BBC WS and website promote distractions in Israel protests reports

Notably, the BBC News website did not publish any coverage whatsoever of Israel’s Memorial Day (April 24th – 25th) or 75th Independence Day (April 25th – 26th).

However April 26th did see the appearance of a report by Rhodri Davies on the website’s ‘Middle East’ page under the headline “Israeli Arabs torn over judicial reforms protest movement”.

Rhodri Davies is a BBC World Service journalist rather than a Middle East or Israel correspondent. Over a week earlier BBC World Service radio had aired an item by Davies on the April 18th edition of ‘The Newsroom’ (from 16:49 here) which includes some of the interviewees and talking points also showcased in his written report.

The narrative promoted in both items is expressed as follows in the introduction to the audio version: [emphasis in italics in the original, emphasis in bold added]

“Tens of thousands of people have taken to the streets but Palestinian citizens of Israel have been relatively absent from the marches, despite some arguing that they’ll suffer most from the planned changes. Now there are claims that protests against the Israeli occupation of the Palestinian territories are becoming a larger part of the demos.”

In the item itself Davies mentions the Israeli flags and the singing of the national anthem at the protests, going on to tell listeners that:

Davies: “…but increasingly a so-called anti-occupation bloc is visible, openly waving Palestinian flags, although they are tiny in number.”

The same talking points, along with the three same interviewees, are promoted in Davies’ written report which – like the audio version – begins at the March 30th Land Day protest in Sakhnin but does not inform BBC audiences how Davies came to be at that event or who coordinated his interview with a specific participant.

In both versions of the report, that interviewee’s promotion of the ‘apartheid’ smear goes unchallenged by Davies:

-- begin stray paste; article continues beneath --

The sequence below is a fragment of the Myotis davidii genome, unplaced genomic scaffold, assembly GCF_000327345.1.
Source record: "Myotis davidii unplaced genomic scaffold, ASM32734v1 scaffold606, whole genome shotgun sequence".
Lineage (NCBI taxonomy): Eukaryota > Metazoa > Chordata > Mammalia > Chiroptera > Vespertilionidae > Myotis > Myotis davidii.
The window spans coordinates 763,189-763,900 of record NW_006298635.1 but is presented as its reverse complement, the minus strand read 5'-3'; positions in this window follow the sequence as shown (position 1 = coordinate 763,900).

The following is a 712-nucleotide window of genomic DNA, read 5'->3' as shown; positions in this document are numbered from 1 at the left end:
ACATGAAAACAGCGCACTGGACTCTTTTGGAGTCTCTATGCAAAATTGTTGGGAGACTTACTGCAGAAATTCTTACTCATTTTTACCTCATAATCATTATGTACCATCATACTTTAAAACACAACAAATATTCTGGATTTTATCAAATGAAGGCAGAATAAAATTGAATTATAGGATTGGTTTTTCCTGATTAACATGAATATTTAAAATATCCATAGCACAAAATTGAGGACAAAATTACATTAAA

“At a recent march for Land Day, Jameel Saed denounced the nationwide protests against controversial judicial reform plans that have convulsed Israel since the start of the year.

“I didn’t participate in any and I’m not going to. I don’t think that many Palestinians did,” said the student from the Arab city of Nazareth, in northern Israel.

“The Israeli protests are calling to get the status quo back – to ‘claim back democracy’. But we don’t think that it was anything but tyranny and apartheid.”

Davies tells readers of the written version that:

“Jameel is one of Israel’s approximately two million Israeli Arabs. Israeli Arabs are Palestinians and their descendants who remained in the land which became Israel in 1948. They comprise about 20% of Israel’s population. While they are officially citizens of Israel, many – estimates and polls vary – self-identify as Palestinians.”

In fact, only a minority of Arab Israelis self-identify as Palestinian.

Davies goes on to present a distorted view of the case of Masafer Yatta where people who were unable to prove any rights to the land in question in court illegally settled in a firing zone declared in 1980:

“Many argue that past Supreme Court decisions which have discriminated against Palestinians, both in Israel and in the Occupied Territories, provide no impetus to defend it. For instance, upholding the 2018 nation state law that stated that in Israel the right to self-determination is unique to Jewish people.

More recently, the court approved the eviction of 1,000 Palestinians from an area in the occupied West Bank so that Israel’s army can use it as a training zone. UN human rights experts warned that the move – without military necessity in an occupied territory – could constitute a war crime.”

Davies tells readers that: